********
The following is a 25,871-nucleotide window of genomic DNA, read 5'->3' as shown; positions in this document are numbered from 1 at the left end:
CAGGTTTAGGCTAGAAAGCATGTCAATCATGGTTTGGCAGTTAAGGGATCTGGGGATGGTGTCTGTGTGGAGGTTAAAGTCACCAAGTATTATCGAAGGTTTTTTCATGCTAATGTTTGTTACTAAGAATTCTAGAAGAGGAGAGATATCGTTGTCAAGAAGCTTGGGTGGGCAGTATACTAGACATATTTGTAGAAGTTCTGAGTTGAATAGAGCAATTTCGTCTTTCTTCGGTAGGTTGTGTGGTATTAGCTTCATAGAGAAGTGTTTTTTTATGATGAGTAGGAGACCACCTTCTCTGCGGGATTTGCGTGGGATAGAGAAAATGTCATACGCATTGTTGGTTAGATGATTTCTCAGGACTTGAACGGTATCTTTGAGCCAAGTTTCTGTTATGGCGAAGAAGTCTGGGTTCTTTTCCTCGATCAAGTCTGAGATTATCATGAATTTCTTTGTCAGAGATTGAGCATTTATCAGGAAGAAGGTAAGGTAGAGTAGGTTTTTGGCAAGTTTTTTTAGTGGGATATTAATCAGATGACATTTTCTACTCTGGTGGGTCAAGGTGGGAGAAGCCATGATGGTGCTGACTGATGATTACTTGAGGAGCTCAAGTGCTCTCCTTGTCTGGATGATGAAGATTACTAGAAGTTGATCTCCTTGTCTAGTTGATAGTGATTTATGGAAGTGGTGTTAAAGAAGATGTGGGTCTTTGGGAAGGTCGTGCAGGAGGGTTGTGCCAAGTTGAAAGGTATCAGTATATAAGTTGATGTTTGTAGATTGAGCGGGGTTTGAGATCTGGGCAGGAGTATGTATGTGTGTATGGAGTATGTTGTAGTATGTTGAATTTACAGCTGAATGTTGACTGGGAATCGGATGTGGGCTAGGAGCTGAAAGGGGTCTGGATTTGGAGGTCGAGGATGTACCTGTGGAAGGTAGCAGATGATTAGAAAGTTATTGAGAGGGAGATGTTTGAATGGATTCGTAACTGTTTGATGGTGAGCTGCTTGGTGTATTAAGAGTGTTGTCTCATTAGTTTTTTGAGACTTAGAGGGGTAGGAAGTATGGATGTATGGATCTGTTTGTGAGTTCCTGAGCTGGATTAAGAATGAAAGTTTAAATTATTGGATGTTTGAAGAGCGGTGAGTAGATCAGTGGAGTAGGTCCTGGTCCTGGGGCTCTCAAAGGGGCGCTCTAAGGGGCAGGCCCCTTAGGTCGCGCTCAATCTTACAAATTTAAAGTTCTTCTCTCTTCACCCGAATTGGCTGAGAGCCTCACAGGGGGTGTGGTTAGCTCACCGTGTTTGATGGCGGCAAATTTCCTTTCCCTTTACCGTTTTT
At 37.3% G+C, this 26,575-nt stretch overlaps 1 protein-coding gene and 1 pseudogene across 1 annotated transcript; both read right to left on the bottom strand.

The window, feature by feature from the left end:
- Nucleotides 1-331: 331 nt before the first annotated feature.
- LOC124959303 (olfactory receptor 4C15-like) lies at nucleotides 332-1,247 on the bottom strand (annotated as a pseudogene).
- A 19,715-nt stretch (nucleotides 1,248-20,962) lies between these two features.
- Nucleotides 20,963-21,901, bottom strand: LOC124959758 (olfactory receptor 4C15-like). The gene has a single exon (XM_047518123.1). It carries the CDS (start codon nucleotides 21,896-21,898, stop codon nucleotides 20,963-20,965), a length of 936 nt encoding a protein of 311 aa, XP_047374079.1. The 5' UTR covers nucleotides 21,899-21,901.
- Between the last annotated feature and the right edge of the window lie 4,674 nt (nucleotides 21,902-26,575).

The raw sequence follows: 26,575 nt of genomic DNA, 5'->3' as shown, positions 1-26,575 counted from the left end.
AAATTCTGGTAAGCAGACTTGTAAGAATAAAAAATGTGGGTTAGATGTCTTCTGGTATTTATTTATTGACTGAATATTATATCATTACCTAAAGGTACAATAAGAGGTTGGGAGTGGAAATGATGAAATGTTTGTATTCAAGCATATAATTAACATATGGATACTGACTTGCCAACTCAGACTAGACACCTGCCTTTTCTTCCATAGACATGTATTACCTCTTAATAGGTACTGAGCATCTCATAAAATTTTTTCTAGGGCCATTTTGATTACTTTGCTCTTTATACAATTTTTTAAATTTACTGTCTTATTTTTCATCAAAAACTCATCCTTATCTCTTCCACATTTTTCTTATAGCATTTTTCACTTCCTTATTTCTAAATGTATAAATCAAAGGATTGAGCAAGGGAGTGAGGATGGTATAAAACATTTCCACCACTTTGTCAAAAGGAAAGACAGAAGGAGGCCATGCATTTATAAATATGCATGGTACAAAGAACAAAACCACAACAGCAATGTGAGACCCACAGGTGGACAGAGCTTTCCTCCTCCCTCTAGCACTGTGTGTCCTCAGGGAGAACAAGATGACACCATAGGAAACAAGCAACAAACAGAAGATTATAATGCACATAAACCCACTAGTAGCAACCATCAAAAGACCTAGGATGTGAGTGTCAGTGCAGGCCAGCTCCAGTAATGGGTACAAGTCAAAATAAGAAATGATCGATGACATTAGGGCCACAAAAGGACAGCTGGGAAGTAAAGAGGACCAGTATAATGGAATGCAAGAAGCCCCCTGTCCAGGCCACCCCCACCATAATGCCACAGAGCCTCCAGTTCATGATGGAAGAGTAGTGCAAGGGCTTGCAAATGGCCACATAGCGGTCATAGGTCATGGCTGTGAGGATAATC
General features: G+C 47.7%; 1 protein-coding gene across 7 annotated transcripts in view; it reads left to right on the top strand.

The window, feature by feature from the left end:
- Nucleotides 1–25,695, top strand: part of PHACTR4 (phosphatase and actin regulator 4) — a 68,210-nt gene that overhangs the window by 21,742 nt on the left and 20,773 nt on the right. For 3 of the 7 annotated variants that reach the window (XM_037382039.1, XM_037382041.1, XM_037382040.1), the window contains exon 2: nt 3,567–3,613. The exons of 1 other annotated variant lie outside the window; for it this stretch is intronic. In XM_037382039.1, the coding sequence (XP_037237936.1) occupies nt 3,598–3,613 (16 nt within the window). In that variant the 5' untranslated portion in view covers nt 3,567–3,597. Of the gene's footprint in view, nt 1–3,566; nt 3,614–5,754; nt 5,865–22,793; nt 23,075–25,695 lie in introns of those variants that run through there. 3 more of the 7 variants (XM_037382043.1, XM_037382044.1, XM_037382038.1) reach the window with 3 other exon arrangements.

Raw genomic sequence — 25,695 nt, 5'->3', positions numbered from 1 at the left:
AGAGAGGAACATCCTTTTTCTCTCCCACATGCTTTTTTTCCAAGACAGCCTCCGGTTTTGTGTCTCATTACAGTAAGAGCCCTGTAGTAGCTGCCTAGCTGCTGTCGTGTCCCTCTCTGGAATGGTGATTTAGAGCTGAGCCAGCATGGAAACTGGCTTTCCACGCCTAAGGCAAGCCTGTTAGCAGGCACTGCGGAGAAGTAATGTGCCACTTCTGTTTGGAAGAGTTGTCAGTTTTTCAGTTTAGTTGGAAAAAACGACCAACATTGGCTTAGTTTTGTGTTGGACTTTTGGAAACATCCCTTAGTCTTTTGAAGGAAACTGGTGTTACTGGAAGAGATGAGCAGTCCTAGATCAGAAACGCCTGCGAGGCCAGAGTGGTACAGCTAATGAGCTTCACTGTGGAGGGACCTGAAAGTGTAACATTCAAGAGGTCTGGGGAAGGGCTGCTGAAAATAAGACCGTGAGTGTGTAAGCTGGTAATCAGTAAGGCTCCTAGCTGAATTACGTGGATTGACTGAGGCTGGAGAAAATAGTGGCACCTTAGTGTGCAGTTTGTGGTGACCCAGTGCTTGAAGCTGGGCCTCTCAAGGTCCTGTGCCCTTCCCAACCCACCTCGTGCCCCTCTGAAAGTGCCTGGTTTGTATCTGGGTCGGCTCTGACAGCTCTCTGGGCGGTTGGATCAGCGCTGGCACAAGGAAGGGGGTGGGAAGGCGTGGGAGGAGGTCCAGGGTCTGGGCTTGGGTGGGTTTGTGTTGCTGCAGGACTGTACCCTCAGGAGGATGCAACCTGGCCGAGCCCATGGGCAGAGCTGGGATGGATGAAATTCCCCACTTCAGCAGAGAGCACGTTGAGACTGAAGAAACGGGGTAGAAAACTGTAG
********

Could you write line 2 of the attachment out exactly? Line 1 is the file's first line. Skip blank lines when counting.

CAGGTTTAGGCTAGAAAGCATGTCAATCATGGTTTGGCAGTTAAGGGATCTGGGGATGGTGTCTGTGTGGAGGTTAAAGTCACCAAGTATTATCGAAGGTTTTTTCATGCTAATGTTTGTTACTAAGAATTCTAGAAGAGGAGAGATATCGTTGTCAAGAAGCTTGGGTGGGCAGTATACTAGACATATTTGTAGAAGTTCTGAGTTGAATAGAGCAATTTCGTCTTTCTTCGGTAGGTTGTGTGGTATTAGCTTCATAGAGAAGTGTTTTTTTATGATGAGTAGGAGACCACCTTCTCTGCGGGATTTGCGTGGGATAGAGAAAATGTCATACGCATTGTTGGTTAGATGATTTCTCAGGACTTGAACGGTATCTTTGAGCCAAGTTTCTGTTATGGCGAAGAAGTCTGGGTTCTTTTCCTCGATCAAGTCTGAGATTATCATGAATTTCTTTGTCAGAGATTGAGCATTTATCAGGAAGAAGGTAAGGTAGAGTAGGTTTTTGGCAAGTTTTTTTAGTGGGATATTAATCAGATGACATTTTCTACTCTGGTGGGTCAAGGTGGGAGAAGCCATGATGGTGCTGACTGATGATTACTTGAGGAGCTCAAGTGCTCTCCTTGTCTGGATGATGAAGATTACTAGAAGTTGATCTCCTTGTCTAGTTGATAGTGATTTATGGAAGTGGTGTTAAAGAAGATGTGGGTCTTTGGGAAGGTCGTGCAGGAGGGTTGTGCCAAGTTGAAAGGTATCAGTATATAAGTTGATGTTTGTAGATTGAGCGGGGTTTGAGATCTGGGCAGGAGTATGTATGTGTGTATGGAGTATGTTGTAGTATGTTGAATTTACAGCTGAATGTTGACTGGGAATCGGATGTGGGCTAGGAGCTGAAAGGGGTCTGGATTTGGAGGTCGAGGATGTACCTGTGGAAGGTAGCAGATGATTAGAAAGTTATTGAGAGGGAGATGTTTGAATGGATTCGTAACTGTTTGATGGTGAGCTGCTTGGTGTATTAAGAGTGTTGTCTCATTAGTTTTTTGAGACTTAGAGGGGTAGGAAGTATGGATGTATGGATCTGTTTGTGAGTTCCTGAGCTGGATTAAGAATGAAAGTTTAAATTATTGGATGTTTGAAGAGCGGTGAGTAGATCAGTGGAGTAGGTCCTGGTCCTGGGGCTCTCAAAGGGGCGCTCTAAGGGGCAGGCCCCTTAGGTCGCGCTCAATCTTACAAATTTAAAGTTCTTCTCTCTTCACCCGAATTGGCTGAGAGCCTCACAGGGGGTGTGGTTAGCTCACCGTGTTTGATGGCGGCAAATTTCCTTTCCCTTTACCGTTTTT